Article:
Some strengthening moves that can help prevent common overuse injuries:
Pain around the kneecap
Check with your health-care provider if you routinely have pain around the kneecap. If the front of your knee hurts when you climb stairs and stiffens up during long periods of rest, your kneecap is probably being tugged out of its groove during your workouts. Your health-care provider may recommend strengthening your inner thigh muscles, which tend to be weak in relation to the outer ones. If your health-care provider approves, try this exercise: Stand with your back against a wall and your feet 6 to 8 inches from the wall. Hold the position for about 10 seconds, or until the tops of your thighs become tired. Stand up straight to let your muscles recover for a moment. Try doing 10 repetitions each day.
Swimmers, tennis players, weight lifters and others who repeatedly raise their arms over their heads often feel pain in the front or side of a shoulder. To prevent that problem, work on strengthening the muscles in your rotator cuff, the muscles in the shoulder that connect to the arm bone. Here’s a simple exercise you can try. Do a simple shoulder shrug: Lift both shoulders as high as you can, squeeze them together and relax. Work up to 25 shrugs twice a day. (See your health-care provider, of course, if you suffer from regular shoulder pain.)
To help prevent hamstring injuries, try this exercise: To strengthen the hamstring, lie on your stomach, pull in your abdominals to protect your lower back, engage your thigh muscles and slowly lift one leg. Keep it in the air for 2 seconds, then carefully lower it and relax your thigh muscles. Try three sets of 10 repetitions each day with each leg.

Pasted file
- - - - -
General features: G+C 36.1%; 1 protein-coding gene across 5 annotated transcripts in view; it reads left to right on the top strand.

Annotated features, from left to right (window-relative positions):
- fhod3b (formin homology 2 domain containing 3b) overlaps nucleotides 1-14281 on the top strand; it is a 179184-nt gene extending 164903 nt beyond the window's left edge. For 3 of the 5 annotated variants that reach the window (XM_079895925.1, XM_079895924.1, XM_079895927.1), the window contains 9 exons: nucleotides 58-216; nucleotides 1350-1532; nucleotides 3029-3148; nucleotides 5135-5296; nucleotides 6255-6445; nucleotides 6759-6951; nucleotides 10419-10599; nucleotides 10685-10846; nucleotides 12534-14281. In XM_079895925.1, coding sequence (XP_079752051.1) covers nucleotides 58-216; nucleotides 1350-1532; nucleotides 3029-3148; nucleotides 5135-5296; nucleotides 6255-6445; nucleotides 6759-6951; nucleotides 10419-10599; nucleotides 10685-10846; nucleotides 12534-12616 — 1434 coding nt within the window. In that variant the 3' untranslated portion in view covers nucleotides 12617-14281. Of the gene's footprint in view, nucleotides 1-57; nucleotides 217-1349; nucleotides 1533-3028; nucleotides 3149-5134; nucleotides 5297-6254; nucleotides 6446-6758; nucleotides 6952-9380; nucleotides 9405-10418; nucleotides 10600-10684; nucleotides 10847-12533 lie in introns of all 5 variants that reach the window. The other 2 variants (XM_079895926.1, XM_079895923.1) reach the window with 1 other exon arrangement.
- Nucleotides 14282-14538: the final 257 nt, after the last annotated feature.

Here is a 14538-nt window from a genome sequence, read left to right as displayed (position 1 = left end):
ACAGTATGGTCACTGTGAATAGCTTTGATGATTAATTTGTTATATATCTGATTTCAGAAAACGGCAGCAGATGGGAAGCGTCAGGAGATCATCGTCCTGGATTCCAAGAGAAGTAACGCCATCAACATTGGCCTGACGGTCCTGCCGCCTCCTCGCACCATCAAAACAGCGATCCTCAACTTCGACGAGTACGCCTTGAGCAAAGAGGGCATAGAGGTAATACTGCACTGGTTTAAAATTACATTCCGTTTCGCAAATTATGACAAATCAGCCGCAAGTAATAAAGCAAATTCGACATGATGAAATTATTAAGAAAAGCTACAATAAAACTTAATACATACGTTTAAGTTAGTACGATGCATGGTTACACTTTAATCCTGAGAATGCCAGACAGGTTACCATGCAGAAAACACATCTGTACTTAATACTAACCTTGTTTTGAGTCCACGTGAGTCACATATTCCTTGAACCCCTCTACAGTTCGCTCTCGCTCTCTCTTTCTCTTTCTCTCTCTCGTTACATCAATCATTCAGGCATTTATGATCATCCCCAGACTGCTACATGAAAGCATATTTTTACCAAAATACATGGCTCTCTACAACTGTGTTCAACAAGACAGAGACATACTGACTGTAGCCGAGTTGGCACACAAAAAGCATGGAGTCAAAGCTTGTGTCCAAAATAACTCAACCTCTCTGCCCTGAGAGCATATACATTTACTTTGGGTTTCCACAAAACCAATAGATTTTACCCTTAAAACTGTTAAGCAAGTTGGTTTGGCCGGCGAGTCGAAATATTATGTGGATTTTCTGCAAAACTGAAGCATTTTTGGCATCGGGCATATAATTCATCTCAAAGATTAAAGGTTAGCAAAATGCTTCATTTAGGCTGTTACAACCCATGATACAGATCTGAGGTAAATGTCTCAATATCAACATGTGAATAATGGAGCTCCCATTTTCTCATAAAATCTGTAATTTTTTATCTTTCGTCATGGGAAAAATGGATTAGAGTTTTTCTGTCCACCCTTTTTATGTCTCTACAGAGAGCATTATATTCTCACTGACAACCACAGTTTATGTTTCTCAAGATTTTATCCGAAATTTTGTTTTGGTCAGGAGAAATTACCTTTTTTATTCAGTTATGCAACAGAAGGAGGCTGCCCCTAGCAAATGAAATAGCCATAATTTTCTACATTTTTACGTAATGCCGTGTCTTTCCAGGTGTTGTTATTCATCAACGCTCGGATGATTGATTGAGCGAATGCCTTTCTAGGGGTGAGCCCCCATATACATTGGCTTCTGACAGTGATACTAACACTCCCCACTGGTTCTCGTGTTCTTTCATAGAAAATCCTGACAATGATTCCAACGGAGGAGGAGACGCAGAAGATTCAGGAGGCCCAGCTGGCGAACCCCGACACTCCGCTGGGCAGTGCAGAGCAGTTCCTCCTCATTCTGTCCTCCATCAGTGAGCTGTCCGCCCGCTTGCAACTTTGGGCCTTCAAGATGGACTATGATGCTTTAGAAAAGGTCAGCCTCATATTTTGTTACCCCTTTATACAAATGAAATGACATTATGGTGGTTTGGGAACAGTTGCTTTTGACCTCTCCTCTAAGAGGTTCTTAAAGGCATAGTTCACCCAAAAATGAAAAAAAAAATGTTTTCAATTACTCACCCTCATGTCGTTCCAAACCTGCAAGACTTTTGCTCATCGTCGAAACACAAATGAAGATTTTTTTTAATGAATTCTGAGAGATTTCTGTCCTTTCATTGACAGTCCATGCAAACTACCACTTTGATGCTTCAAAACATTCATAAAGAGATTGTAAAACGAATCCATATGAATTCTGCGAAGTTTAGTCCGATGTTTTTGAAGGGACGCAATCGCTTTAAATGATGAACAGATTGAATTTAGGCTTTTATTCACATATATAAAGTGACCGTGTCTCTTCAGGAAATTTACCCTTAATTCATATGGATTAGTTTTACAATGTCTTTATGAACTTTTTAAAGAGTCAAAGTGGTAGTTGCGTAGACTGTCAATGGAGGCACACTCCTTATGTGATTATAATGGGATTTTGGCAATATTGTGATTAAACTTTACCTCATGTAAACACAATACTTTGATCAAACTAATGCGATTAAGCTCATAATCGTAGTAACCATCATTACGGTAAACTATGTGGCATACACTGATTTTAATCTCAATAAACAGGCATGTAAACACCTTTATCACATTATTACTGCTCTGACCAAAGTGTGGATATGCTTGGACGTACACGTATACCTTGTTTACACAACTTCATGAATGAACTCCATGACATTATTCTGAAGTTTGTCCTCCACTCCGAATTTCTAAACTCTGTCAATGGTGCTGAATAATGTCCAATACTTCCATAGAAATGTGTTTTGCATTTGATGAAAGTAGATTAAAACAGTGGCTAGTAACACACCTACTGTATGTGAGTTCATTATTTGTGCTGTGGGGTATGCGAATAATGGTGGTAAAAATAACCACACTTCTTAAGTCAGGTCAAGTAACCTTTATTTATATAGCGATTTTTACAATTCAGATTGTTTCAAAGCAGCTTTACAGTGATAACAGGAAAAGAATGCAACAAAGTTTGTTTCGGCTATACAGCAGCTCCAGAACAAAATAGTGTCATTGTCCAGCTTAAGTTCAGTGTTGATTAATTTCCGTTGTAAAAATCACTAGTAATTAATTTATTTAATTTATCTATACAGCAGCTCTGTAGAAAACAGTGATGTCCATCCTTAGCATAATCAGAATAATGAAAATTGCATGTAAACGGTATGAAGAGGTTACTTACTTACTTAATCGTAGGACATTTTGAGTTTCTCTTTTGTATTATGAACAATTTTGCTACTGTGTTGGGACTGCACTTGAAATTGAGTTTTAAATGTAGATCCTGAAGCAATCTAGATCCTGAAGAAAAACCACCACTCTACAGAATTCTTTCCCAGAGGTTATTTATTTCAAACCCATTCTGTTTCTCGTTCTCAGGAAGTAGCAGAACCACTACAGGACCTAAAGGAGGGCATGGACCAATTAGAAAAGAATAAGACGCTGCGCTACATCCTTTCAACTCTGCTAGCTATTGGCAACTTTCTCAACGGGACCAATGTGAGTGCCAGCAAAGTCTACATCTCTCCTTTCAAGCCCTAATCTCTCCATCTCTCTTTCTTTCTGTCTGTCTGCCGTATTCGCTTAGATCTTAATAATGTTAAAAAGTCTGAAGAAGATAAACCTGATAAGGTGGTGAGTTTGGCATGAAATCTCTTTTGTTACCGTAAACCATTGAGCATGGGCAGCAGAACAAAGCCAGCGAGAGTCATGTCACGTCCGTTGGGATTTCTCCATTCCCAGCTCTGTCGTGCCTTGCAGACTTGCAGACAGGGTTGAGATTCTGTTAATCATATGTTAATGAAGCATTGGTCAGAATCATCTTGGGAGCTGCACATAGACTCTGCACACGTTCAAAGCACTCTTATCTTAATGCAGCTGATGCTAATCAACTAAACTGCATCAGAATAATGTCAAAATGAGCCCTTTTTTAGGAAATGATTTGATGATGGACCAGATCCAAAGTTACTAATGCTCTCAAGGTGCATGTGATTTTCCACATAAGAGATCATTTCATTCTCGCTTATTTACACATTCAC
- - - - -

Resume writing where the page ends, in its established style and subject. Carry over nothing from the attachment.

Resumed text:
Strained Achilles tendon
The Achilles takes a pounding during running and aerobics classes, especially if your calves are too weak to carry their share of the load. To strengthen your calves, stand up straight, raise yourself onto the balls of your feet, then slowly lower. Keep it up until your calves tire. Repeat this routine twice a day.
Are There Exercises That Can Help Prevent Ankle Sprains?
Strength, flexibility and good balance make an ankle sprain less likely, and you can enhance all of these qualities through stretches and exercises.
Experts say performing this stretch on each leg before and after a workout session can reduce the severity of any future ankle sprain. Face a wall with one leg slightly forward and one slightly back. With your front leg bent at the knee and your back leg straight, put your hands on the wall and lean forward, keeping your back heel on the floor. Keep leaning until you feel the calf in your back leg extend slightly. Hold the position for 15 to 30 seconds. Then, with both heels planted on the floor, slightly bend your back leg and hold the position for another 15 to 30 seconds. This shifts the focus within your calf, so you stretch the entire area.
Completing three sets of these exercises every other day–10 to 15 repetitions per set–can make your ankles stronger and more stable. Don’t forget to do both ankles. Take a 2-foot piece of tubing or rubber resistance band (available at sporting-goods or medical supply stores), and tie it into a loop. While sitting in a chair, secure one end of the loop around the leg of a heavy table or another solid object and put the other end around the top of your foot. You should be far enough from the grounded end of the loop for the tubing to be tightly stretched. With your heel on the floor, move your foot upward to the right and then upward to the left. Now stand with one end of the loop in your hand and the other end around the ball of your foot. Keeping your heel on the floor, lift the front of your foot and then press it down as if you were stepping on the gas, using the loop to provide resistance.